Advances the vision towards the autonomous supply chain. Some observers predict a hands-free, autonomous supply is the ultimate goal. I’m not so sure. Nevertheless, Robinson writes, “In the future, autonomous trucking won’t be the only part of the supply chain in which humans aren’t the main operators. Why not automate loading and unloading as well? This would lead to a further reduction in human-associated costs and labor. Some companies already have autonomous forklifts and other automated warehouse machinery, but further automation is currently being explored. Automated equipment might ultimately lead to a truly 24/7 supply chain. In such a supply chain, trucks can unload while others load and still others head out in platoon, all from the same distribution center at the same time, no matter what time it might be. Day and night shift workers can supervise these automated devices and be ready to fix small problems or reprogram things if any errors occur.”

The intelligent logistics network

What makes many science-fiction plots workable is an underlying ability to communicate almost instantaneously over extended distances. With the advent of 5G and the growth of the Internet of Things (IoT), many analysts believe we are poised on the verge of a connectivity revolution. James Curtis, an Account Executive at One Network Enterprises, quotes Jeremy Rifkin, an American economic and social theorist, who once stated, “What I’m suggesting to you is that this could be a renaissance. We may be on the cusp of a future which could provide a tremendous leap forward for humanity.”[4] According to Curtis, Rifkin is talking about “three forms of the internet” that he believes, “once fully deployed and integrated, will deliver a renaissance never seen in our history.” Curtis goes on to observe, “The ease of creating [value in this] revolutionary peer-to-peer economy has disrupted entire industries as centralized systems are comparatively inefficient.” He predicts, “The same value creation and disruption will happen across the Energy and Logistics industries.”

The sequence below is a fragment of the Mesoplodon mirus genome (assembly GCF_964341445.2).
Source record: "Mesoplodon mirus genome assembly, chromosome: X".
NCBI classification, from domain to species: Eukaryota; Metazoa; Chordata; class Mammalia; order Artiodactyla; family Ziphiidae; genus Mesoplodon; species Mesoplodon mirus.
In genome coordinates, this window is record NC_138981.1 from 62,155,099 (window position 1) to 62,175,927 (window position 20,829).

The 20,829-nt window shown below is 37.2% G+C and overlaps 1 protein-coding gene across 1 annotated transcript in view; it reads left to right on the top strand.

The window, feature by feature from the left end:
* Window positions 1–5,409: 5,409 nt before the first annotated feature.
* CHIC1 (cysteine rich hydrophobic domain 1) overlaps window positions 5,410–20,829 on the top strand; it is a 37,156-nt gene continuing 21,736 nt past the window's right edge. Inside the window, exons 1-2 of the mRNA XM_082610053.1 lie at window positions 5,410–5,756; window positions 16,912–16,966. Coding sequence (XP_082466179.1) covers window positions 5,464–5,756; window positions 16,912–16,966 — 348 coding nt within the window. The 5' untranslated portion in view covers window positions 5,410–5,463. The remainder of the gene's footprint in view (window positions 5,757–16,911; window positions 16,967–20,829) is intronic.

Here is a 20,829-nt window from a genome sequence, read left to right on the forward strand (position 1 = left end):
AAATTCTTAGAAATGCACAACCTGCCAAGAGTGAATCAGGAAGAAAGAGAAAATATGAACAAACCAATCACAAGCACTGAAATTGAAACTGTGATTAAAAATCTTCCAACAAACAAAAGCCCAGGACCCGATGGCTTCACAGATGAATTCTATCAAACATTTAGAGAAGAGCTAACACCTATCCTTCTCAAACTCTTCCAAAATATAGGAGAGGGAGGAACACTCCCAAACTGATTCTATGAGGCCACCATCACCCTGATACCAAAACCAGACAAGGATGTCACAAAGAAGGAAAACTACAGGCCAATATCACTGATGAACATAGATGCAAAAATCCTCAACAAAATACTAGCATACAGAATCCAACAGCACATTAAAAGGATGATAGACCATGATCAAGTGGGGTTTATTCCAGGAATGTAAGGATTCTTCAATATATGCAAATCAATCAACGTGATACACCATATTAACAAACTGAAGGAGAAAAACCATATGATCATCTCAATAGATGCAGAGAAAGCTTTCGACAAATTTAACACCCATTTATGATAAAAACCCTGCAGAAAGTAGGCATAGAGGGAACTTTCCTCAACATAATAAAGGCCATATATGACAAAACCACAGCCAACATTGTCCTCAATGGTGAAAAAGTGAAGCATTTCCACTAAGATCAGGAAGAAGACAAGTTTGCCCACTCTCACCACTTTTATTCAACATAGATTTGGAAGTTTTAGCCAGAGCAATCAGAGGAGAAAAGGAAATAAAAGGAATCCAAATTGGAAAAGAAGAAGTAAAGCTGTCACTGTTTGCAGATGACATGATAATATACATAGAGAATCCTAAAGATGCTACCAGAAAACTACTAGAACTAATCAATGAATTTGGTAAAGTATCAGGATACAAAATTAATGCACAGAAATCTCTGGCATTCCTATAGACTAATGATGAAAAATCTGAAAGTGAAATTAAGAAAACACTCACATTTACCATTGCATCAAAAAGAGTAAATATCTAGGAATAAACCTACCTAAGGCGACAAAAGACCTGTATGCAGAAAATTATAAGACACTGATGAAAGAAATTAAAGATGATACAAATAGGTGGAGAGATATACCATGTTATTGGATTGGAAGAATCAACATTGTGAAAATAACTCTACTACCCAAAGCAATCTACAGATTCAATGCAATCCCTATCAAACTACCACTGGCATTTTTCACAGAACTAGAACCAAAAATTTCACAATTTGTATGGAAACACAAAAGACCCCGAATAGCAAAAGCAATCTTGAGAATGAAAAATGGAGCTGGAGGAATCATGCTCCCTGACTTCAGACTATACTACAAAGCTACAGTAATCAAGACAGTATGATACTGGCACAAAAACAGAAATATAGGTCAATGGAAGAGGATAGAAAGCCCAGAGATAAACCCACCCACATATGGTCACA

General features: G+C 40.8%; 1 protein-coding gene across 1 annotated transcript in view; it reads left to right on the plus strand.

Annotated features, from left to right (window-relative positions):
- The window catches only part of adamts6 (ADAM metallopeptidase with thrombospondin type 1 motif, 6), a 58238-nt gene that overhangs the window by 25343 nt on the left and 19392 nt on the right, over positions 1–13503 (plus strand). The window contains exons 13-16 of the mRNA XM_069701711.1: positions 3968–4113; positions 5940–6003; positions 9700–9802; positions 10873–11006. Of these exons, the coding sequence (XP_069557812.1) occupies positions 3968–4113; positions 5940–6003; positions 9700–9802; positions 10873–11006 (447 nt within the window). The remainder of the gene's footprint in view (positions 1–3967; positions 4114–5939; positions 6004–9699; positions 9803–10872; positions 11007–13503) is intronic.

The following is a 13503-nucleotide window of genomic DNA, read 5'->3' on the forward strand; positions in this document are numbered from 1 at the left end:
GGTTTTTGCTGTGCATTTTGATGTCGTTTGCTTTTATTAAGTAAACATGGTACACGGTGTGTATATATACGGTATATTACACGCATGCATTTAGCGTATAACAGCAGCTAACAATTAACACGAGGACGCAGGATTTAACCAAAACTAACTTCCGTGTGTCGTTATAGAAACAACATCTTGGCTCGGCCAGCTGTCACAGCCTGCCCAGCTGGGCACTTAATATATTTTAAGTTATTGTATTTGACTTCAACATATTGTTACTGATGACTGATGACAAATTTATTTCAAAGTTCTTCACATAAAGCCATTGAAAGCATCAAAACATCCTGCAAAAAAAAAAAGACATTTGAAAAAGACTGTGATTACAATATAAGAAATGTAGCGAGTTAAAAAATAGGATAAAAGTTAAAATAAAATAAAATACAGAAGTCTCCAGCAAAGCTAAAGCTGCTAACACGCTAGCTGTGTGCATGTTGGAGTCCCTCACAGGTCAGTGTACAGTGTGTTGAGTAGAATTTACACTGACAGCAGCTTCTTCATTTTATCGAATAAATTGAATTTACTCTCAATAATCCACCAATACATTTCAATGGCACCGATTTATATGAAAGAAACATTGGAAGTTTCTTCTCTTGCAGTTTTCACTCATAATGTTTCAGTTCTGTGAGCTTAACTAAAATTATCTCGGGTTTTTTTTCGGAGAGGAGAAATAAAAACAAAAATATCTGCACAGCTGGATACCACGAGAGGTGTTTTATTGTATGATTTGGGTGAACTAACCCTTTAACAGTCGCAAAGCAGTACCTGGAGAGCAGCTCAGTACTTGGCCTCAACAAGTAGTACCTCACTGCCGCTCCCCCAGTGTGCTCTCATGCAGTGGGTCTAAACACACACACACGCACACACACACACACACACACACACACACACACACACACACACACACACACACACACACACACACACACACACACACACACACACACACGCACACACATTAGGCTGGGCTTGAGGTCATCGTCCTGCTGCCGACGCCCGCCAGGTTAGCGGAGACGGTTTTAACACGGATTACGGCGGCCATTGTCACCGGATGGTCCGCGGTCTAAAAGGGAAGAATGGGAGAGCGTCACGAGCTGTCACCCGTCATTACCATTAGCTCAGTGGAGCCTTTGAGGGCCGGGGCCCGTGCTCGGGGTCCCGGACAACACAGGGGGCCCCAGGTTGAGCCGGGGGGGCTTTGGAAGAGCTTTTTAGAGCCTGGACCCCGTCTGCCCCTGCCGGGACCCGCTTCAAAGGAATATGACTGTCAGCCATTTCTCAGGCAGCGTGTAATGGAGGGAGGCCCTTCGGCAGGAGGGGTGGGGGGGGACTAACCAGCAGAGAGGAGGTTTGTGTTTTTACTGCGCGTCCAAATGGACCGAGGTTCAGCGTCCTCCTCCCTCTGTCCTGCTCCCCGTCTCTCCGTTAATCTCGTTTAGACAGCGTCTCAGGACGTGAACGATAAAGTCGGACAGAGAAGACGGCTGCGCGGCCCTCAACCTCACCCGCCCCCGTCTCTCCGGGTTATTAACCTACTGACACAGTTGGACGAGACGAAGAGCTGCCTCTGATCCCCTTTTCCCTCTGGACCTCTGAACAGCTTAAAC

If you are looking for disruption in the transportation sector, Curtis insists you need look no further than companies like Uber and GrubHub. He believes the logistics sector is ripe for disruption. He explains, “Today, our logistics and transportation systems, for the most part, are very inefficient. The huge disconnects and delays in communication result in many empty trucks on the road. Trucks on the road are ‘dead heading’ back from deliveries, or they only have a small portion of that truck filled. A major reason for this is that our logistics system is not coordinated into a network.” He asks, “What would happen if all the 535,000 US warehouses and distribution centers were connected in a single network?” His answer:

Businesses would be able to have access to any warehouse and truck capacity when there is surplus available. You could move your goods or trucks only when and where you needed them, based on where the demand is in real-time, instead of going to a few centralized warehouses a few thousand miles away. … This network approach would allow each company to reap the cost savings that flow from being a part of a larger network. By joining a network, managed by sophisticated intelligent agents and analytics, companies would be able to optimize the routes and storage of items, and could distribute stock across the network to position it near the final market. Physical lead times for the final leg approach zero, as goods can now be delivered to your doorstep in an hour rather than days. … Adopting a network is also good for sustainability, leading to improved fuel savings, energy efficiencies and reduced carbon dioxide emissions.”

As of now, Curtis’ vision remains in the realm of science fiction — but it’s an entirely reachable vision.

Concluding thoughts

Regardless of whether an autonomous supply chain remains the subject of science fiction or becomes reality, technologies are now in place to move supply chains in that direction. Cognitive technologies will play a significant role in every autonomous system from trucking to warehousing. As the world’s population increases, more efficiency is required to ensure the food and other products they need are available.

Footnotes
[1] Josh Fisher, “Artificial intelligence in transportation is ‘not science fiction anymore’,” FleetOwner, 7 January 2020.
[2] Ibid.
[3] Adam Robinson, “5 Impacts of Autonomous Trucking on Supply Chains,” Cerasis Blog, 16 May 2019.
[4] Marc Held, “How Driverless or Autonomous Trucks Will Impact Your Supply Chain Strategy,” ODYN, 18 September 2018.
[5] James Curtis, “Automating Logistics with an Intelligent Logistics Network,” The Network Effect, 31 January 2020.